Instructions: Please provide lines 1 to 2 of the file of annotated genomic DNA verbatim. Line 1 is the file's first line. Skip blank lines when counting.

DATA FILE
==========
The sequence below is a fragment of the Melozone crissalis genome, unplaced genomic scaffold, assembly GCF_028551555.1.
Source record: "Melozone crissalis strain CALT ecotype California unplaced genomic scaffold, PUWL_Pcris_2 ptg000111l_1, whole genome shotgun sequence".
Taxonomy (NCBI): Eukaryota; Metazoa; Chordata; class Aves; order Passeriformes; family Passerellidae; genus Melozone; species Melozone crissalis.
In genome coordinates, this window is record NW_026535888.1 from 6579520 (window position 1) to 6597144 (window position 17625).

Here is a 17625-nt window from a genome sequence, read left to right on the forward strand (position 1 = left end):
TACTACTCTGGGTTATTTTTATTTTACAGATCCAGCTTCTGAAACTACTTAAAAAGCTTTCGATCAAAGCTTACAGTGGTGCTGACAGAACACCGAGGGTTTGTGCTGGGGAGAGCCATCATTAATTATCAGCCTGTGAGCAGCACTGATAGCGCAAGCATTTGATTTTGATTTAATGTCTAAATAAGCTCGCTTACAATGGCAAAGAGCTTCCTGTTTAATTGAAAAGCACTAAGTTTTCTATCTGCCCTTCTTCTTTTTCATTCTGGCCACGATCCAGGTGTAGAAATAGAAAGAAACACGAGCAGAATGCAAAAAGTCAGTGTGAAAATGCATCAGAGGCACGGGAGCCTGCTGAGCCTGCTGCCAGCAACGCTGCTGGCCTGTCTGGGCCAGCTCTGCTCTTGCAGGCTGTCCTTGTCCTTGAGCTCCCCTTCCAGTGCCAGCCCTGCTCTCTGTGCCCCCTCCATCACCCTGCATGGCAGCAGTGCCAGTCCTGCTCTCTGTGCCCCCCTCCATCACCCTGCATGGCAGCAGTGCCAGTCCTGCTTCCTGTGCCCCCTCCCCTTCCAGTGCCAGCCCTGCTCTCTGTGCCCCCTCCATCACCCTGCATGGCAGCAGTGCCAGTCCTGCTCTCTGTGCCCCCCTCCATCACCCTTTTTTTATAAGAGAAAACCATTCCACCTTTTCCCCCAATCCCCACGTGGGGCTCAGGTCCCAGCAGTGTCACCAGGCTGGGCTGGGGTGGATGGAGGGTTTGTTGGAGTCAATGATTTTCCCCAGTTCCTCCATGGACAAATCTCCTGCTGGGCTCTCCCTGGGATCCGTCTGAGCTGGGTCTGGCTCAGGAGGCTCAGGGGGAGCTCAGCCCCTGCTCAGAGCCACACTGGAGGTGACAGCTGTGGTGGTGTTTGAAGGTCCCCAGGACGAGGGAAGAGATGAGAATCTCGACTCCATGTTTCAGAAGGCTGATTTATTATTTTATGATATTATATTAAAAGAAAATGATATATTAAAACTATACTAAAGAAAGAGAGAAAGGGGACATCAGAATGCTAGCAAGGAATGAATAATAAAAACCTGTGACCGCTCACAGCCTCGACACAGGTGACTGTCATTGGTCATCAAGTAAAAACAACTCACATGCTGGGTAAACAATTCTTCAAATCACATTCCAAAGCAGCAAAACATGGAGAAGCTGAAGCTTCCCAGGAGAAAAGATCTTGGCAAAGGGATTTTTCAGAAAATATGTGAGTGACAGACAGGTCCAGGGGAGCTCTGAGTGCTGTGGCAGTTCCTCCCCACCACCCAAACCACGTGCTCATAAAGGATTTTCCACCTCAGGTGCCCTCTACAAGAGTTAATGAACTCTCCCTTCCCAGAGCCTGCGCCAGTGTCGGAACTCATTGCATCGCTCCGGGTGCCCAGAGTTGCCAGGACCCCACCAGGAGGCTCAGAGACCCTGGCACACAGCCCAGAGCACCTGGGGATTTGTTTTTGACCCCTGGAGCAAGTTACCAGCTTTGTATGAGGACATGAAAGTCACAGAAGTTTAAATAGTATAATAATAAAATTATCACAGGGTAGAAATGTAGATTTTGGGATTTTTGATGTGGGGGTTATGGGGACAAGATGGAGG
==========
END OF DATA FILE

The sequence below is a fragment of the Melozone crissalis genome, unplaced genomic scaffold, assembly GCF_028551555.1.
Source record: "Melozone crissalis strain CALT ecotype California unplaced genomic scaffold, PUWL_Pcris_2 ptg000111l_1, whole genome shotgun sequence".